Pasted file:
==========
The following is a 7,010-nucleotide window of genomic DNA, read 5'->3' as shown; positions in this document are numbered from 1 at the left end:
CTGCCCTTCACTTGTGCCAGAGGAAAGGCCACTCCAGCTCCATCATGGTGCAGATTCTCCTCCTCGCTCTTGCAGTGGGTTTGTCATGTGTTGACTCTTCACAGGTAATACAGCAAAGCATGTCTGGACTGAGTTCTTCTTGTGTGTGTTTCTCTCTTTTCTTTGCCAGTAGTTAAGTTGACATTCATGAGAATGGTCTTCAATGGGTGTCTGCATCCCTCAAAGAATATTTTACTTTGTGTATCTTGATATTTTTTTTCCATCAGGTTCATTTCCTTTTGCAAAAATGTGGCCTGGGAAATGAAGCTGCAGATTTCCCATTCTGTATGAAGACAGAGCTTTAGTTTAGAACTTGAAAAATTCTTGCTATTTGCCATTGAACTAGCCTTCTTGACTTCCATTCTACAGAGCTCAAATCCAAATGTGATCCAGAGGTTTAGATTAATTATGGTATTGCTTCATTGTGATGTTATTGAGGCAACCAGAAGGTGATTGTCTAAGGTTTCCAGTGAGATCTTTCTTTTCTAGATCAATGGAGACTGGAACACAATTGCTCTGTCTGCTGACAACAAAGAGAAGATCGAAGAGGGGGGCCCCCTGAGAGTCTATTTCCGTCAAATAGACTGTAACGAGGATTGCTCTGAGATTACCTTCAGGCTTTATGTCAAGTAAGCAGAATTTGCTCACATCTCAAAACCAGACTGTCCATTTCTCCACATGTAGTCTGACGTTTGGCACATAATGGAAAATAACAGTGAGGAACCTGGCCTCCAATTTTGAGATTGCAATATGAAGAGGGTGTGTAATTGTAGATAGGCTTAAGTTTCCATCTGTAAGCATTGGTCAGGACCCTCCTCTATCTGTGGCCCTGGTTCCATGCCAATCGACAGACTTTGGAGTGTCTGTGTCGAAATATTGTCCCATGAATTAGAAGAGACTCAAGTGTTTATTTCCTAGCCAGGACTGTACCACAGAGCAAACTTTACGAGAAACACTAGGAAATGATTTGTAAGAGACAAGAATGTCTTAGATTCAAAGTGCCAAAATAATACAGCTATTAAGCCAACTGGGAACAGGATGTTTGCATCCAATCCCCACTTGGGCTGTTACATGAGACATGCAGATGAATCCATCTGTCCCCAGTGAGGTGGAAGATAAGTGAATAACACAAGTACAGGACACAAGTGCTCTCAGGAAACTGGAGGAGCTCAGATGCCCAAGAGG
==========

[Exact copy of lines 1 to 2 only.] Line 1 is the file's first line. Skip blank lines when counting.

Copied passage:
The following is a 7,010-nucleotide window of genomic DNA, read 5'->3' as shown; positions in this document are numbered from 1 at the left end:
CTGCCCTTCACTTGTGCCAGAGGAAAGGCCACTCCAGCTCCATCATGGTGCAGATTCTCCTCCTCGCTCTTGCAGTGGGTTTGTCATGTGTTGACTCTTCACAGGTAATACAGCAAAGCATGTCTGGACTGAGTTCTTCTTGTGTGTGTTTCTCTCTTTTCTTTGCCAGTAGTTAAGTTGACATTCATGAGAATGGTCTTCAATGGGTGTCTGCATCCCTCAAAGAATATTTTACTTTGTGTATCTTGATATTTTTTTTCCATCAGGTTCATTTCCTTTTGCAAAAATGTGGCCTGGGAAATGAAGCTGCAGATTTCCCATTCTGTATGAAGACAGAGCTTTAGTTTAGAACTTGAAAAATTCTTGCTATTTGCCATTGAACTAGCCTTCTTGACTTCCATTCTACAGAGCTCAAATCCAAATGTGATCCAGAGGTTTAGATTAATTATGGTATTGCTTCATTGTGATGTTATTGAGGCAACCAGAAGGTGATTGTCTAAGGTTTCCAGTGAGATCTTTCTTTTCTAGATCAATGGAGACTGGAACACAATTGCTCTGTCTGCTGACAACAAAGAGAAGATCGAAGAGGGGGGCCCCCTGAGAGTCTATTTCCGTCAAATAGACTGTAACGAGGATTGCTCTGAGATTACCTTCAGGCTTTATGTCAAGTAAGCAGAATTTGCTCACATCTCAAAACCAGACTGTCCATTTCTCCACATGTAGTCTGACGTTTGGCACATAATGGAAAATAACAGTGAGGAACCTGGCCTCCAATTTTGAGATTGCAATATGAAGAGGGTGTGTAATTGTAGATAGGCTTAAGTTTCCATCTGTAAGCATTGGTCAGGACCCTCCTCTATCTGTGGCCCTGGTTCCATGCCAATCGACAGACTTTGGAGTGTCTGTGTCGAAATATTGTCCCATGAATTAGAAGAGACTCAAGTGTTTATTTCCTAGCCAGGACTGTACCACAGAGCAAACTTTACGAGAAACACTAGGAAATGATTTGTAAGAGACAAGAATGTCTTAGATTCAAAGTGCCAAAATAATACAGCTATTAAGCCAACTGGGAACAGGATGTTTGCATCCAATCCCCACTTGGGCTGTTACATGAGACATGCAGATGAATCCATCTGTCCCCAGTGAGGTGGAAGATAAGTGAATAACACAAGTACAGGACACAAGTGCTCTCAGGAAACTGGAGGAGCTCAGATGCCCAAGAGG